PopMatters is moving to WordPress in December. We will continue to publish on this site as we work on the move. We aim to make it a seamless experience for readers.

Music

Teddy Thompson Sings About Love on 'Heartbreaker Please'

Photo: Gary Waldman / Courtesy of Hearth PR

Teddy Thompson's Heartbreaker Please raises one's spirits by accepting the end as a new beginning. He's re-joining the world and out looking for love.

Heartbreaker Please
Teddy Thompson

Thirty Tigers

29 May 2020

Most of us have been there. The relationship that once promised to be 'the one' is over. It's sad, but we knew for a while that the affair was coming to an end. It's too early to find someone else. We just need to chill, look back, and look ahead while existing in the in-between. That's where Teddy Thompson lives on his latest release, Heartbreaker Please. The ten songs on the album share this melancholy vibe. They are more resigned than sad. They share an upbeat sensibility because there's an acknowledgment that the worst is over. There's something bittersweetly charming about the whole situation.

The album begins with a fanfare of horns as Thompson asks, "Why Wait", as in "Why wait for you to break my heart?" He initiates the breakup he sees as inevitable even as he pleads for his lover to stay. This mix of feelings reveals the narrator's confusion. Thompson's facility at expressing more than one emotive state at a time demonstrates his lyrical talents. He uses simple language to communicate complex thoughts and feelings through wordplay and intonations.

Consider the opening couplet of the title track: "Here's the piece of my heart / That you left at the part / Only bit that remains / You can break it again." Thompson starts to sing in a quiet voice over a simple beat. The first line's meaning is unclear; is he offering love—a piece of his heart? The other meaning of the homonym "piece" with "peace" suggests Thompson seeks comfort. He pauses before continuing, stringing out the reference (i.e., meaning when they separated and suggestively asking "part" of what). He then reaches back and explains that a "piece" is all he has; (re: the "only bit", whose vampirish connotation seems intentional) of the love he once felt. The music begins to swell as he painfully conveys his bitterness and then stoically continues that he's willing to suffer more; hence, "again". Thompson paints the scenario in a mere 21 words. The rest of the song "Heartbreaker Please" extracts the push/pull of feelings its ambiguous moniker suggests (he wants the affair to end, he wants the relationship to continue, he doesn't know what he wants).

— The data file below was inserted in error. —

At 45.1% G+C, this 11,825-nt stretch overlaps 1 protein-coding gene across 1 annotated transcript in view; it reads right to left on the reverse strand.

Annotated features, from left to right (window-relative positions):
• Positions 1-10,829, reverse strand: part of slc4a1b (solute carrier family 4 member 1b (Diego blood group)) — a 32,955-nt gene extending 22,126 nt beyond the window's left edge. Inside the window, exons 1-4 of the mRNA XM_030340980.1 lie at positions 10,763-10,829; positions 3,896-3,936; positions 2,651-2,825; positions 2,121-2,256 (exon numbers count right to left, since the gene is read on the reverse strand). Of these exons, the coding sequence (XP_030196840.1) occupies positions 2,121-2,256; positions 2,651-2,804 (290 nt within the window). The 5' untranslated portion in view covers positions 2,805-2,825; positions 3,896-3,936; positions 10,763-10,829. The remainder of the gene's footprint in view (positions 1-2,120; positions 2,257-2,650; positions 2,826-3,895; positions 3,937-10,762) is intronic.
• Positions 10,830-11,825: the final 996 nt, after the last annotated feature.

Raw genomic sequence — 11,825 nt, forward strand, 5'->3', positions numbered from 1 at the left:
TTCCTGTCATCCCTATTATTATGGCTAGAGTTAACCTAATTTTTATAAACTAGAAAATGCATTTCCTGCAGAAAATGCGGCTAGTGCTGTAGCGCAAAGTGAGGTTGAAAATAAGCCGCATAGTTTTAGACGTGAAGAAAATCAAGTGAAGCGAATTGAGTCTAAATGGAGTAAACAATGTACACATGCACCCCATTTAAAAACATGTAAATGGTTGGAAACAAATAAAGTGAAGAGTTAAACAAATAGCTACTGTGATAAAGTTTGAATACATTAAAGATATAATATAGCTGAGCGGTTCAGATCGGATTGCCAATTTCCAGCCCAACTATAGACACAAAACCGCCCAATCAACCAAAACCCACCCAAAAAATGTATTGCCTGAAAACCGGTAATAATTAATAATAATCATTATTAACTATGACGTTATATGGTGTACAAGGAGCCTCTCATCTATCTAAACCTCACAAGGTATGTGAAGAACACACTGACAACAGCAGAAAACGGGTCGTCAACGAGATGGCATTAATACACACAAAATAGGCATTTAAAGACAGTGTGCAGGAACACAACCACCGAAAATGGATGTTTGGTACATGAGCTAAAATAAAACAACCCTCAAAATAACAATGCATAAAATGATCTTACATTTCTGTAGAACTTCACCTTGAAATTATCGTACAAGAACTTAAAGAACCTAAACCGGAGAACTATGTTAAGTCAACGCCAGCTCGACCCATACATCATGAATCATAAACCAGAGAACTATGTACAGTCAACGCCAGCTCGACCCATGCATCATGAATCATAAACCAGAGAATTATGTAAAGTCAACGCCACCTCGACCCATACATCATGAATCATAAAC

Thompson openly admits his debt to 1950s rock and roll acts such as the Everly Brothers on his sound, and songs such as "It's Not Easy" and "At a Light" would fit right in on a playlist with tracks like "Bye Bye Love" and "Kathy's Clown". They share a thematic similarity: the narrator bemoans the ending of a romantic liaison but knows it's not the end of the world. There is a distinct musical resemblance to the oldies as well. That is true of the album as a whole whose title evokes such songs as "Heartbreaker", "Lover Please", and others. Thompson addresses the fact that he prefers old radio hits to new ones on "Record Player" and this is exemplified by the music here.

Thompson produced the record, as well as singing and playing lead guitar and writing all the songs. He worked with a small combo of people, mostly Jeff Hill on bass, Zach Jones on percussion, Al Street on electric guitar, and Eric Finland on keyboards. Thompson's father Richard contributed to the mix with electric guitar on the title song. Like much of Richard's work, the son's compositions frequently have a jaunty ambiance. That is probably not a hereditary trait as much as part of the human condition these days: smiling through the apocalypses (both personal and collective ones).

Heartbreaker Please raises one's spirits by accepting the end as a new beginning. He sings about feeling "Brand New", and while his enthusiasm is suspect, there is a sense of relief present. Thompson's not wallowing; he's re-joining the world and out looking for love.

7

Please Donate to Help Save PopMatters

PopMatters have been informed by our current technology provider that we have until December to move off their service. We are moving to WordPress and a new host, but we really need your help to fund the move and further development.


Music

Books

Film

Recent
Music

Jefferson Starship Soar Again with 'Mother of the Sun'